More apprenticeships in Wales call from Welsh government
6 February 2012 Last updated at 12:40
Sophie Knight, 20, from Barry, Vale of Glamorgan, is about to attain her NVQ level 3 in plumbing
Employers across Wales are being urged to offer more apprenticeships despite the tough economic conditions.
Welsh Deputy Minister for Skills Jeff Cuthbert said the move would give businesses vital skills for survival and growth in the future.
Figures show the number of apprentices in Wales has dropped over the past three years.
Mr Cuthbert said on-the-job training led to “better motivated workforces and an improved bottom line”.
The Welsh government quoted research, undertaken by Populus, among employers who had trained apprentices.
This suggested that 77% believed it made their firms more competitive, with 76% saying it led to higher overall productivity.
Some 88% said apprenticeships resulted in better motivation among their workforces, while 57% reported that a high proportion of apprentices moved into management positions in their businesses.
The Welsh government also quoted labour market information which it said showed that those who completed apprenticeship training at level 3 were likely to earn up to £117,000 more over their working lives than those who did not undertake such training.
However, figures show the the number of apprentices in Wales has dropped from 42,590 in 2007/08 to 36,380 in 2009/10 – a reduction of around 15%.
On Monday afternoon Mr Cuthbert will launch a week of events designed to raise the profile of apprenticeships among employers with a visit to the ACT Skills Academy in Cardiff.
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Nick Servini, BBC Wales business correspondent
The Welsh government spends £90m a year on apprenticeships. Broadly speaking, it will pay for the training and the employers will pay for wages.
The National Training Federation for Wales is making efforts to lower the average age for apprenticeships in Wales, which currently stands at 26.
The challenge is that in tough economic times, it is expensive for companies to run apprenticeship schemes.
However, in the long run, there is plenty of evidence to show that they benefit companies.
There is an average staff retention rate for apprenticeship schemes of over 80%, which means it is a very effective way of getting young people into the workforce.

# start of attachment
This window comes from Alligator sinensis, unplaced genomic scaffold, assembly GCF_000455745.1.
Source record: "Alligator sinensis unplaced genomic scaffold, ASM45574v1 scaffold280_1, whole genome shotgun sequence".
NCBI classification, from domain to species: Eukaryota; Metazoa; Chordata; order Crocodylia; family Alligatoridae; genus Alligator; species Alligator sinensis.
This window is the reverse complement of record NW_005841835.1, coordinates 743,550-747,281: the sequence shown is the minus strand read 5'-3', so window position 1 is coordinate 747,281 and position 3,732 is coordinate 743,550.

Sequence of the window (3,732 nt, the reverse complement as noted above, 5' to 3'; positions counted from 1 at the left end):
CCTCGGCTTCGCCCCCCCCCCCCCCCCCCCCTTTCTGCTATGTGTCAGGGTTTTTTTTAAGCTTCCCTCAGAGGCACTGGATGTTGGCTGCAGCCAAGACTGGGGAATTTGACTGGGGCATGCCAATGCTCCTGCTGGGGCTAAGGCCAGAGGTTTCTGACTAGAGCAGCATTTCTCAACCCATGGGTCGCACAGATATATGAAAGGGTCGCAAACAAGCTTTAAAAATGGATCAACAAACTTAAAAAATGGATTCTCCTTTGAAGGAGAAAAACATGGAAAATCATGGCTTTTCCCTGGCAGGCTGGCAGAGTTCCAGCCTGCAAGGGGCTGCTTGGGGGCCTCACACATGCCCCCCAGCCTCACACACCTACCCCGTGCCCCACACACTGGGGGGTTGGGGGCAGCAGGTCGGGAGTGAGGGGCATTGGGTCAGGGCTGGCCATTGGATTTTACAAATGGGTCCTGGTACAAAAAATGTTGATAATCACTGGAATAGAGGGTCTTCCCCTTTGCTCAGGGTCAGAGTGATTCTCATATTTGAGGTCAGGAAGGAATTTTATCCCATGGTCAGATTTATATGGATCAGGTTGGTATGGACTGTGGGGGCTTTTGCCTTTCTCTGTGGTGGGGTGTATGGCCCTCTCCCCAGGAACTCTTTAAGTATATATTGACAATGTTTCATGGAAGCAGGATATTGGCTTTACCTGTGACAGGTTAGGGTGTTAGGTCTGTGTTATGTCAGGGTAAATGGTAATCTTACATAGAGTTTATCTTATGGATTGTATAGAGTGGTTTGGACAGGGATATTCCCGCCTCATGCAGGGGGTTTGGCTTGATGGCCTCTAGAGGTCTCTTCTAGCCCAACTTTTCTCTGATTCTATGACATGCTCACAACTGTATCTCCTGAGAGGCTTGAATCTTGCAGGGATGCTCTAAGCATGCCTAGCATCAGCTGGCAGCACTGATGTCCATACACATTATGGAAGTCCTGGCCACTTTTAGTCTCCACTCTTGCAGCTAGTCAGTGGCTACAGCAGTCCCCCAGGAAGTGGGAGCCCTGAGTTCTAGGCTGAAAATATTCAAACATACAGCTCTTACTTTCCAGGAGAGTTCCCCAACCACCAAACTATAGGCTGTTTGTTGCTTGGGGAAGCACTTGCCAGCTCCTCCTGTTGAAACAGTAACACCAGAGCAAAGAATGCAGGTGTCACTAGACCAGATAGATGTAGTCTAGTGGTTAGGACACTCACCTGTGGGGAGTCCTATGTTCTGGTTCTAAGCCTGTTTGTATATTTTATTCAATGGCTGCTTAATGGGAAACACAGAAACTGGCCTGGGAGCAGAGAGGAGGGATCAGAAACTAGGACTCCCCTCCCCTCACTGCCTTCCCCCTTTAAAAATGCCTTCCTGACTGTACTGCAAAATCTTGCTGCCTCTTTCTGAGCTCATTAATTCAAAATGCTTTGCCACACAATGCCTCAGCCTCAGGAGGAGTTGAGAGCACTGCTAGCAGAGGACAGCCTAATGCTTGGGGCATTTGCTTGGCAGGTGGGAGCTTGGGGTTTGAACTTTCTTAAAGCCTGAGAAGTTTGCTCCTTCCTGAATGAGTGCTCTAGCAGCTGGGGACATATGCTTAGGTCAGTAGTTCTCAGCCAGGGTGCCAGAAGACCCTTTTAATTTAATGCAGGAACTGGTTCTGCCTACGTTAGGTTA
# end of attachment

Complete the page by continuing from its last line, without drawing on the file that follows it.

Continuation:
Apprenticeships used to be more popular because there used to be more manufacturing in Wales and fewer people used to go to university.
Only around 10% of apprenticeships in Wales are in manufacturing.
The big numbers are in the service sector in areas such as care and hospitality.
Speaking before the event he said: “Research shows that apprenticeships are good for business.
“Employers who use this form of training say it leads to better motivated workforces and an improved bottom line.”
Mr Cuthbert added: “Apprenticeships represent an opportunity for employers, with Welsh government and European Social Fund support, to turn unskilled young people into high performers who will be the backbone of their companies and the Welsh economy in the years ahead.
“We will continue to support employers who are looking to take on apprentices.”
His call was backed by ACT managing director Andrew Cooksley.
Mr Cooksley, who is also spokesman on employability for the National Training Federation for Wales, said: “Learning providers in Wales have thousands of talented young people on their books who would be major assets to employers, and making the commitment to recruit them as apprentices would be a very positive move for their businesses.”
Meanwhile two employers in north Wales have announced apprenticeship opportunities.
Aircraft manufacturer Airbus said it was taking applications for undergraduate apprenticeships at its base in Broughton, Flintshire.
Civil engineering company Jones Bros, based in Ruthin, Denbighshire, is set to take on six apprentice plant operators.
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